Factors contributing to escalating cases of child abuse in Kilifi

child abuse

Child abuse cases in Magarini Sub County of Kilifi County continue to increase despite measures taken by various stakeholders to tame the vice.

Poverty, early marriages, child labor and marriage break ups are some of the factors that have been identified as the main cause of violation of children rights in the area.

The International Committee for Development of Peoples (CISP) Regional Protection manager Ms Magdalene Muoki said the situation demands that local community members to look into ways of solving the problem and protect the child.

Ms Muoki said in June this year, five community groups comprising of 20 members each from Mjanaheri, Mambrui, Gongoni, Garashi and Magarini villages initiated a community led dialogue approach that identified the problems and came up with solutions.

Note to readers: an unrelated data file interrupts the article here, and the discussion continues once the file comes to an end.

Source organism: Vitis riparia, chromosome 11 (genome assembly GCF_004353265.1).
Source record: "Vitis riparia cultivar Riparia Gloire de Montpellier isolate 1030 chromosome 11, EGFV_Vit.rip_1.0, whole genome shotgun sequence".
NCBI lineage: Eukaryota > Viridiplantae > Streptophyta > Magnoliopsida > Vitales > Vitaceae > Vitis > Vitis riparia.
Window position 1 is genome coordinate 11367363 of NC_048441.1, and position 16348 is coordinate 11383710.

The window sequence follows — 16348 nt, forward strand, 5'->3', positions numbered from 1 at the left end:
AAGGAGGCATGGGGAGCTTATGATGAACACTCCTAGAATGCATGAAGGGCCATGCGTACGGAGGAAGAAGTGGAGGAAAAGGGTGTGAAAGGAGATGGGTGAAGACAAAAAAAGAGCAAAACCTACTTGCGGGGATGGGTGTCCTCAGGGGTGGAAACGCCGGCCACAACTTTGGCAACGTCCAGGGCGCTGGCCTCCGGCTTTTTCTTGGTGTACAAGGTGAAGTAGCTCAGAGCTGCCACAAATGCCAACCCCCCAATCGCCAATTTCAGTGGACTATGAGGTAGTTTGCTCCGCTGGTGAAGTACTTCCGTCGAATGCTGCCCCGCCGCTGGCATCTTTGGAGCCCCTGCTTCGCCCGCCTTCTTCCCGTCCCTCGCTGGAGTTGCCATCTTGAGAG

She was speaking at the closing ceremony of a one week workshop at Mjanaheri social hall in Gongoni at the weekend.

Also read: Parents face charges for piercing child with needles

 She said: “We discovered that Mjanaheri and Mambrui villages lead in cases of child abuse especially early marriages and child labour in sand harvesting sites and salt firms due to poverty”.

Ms Muoki said that the initiative was working towards ending child abuse in Magarini Sub County. “We believe in community led action because the community knows the problems facing them and will eventually come up with better solutions to their own problems,” she added.

Speaking at the same function, Magarini location Chief Mr Katana Shilingi said steps were being taken to eradicate the vices adding stern measures would be taken against salt firms and Sand harvesting sites employing children.

“We already have two cases in court where parents have been charged with negligence towards children,” he warned.

Mr Katana said that the high break up rate of marriages also contributed to child labour as children are left with no one to take care of them and are forced to work so that they can fend for themselves.

He added that two to three cases of child abuse were reported in his office every week but many others go unreported.

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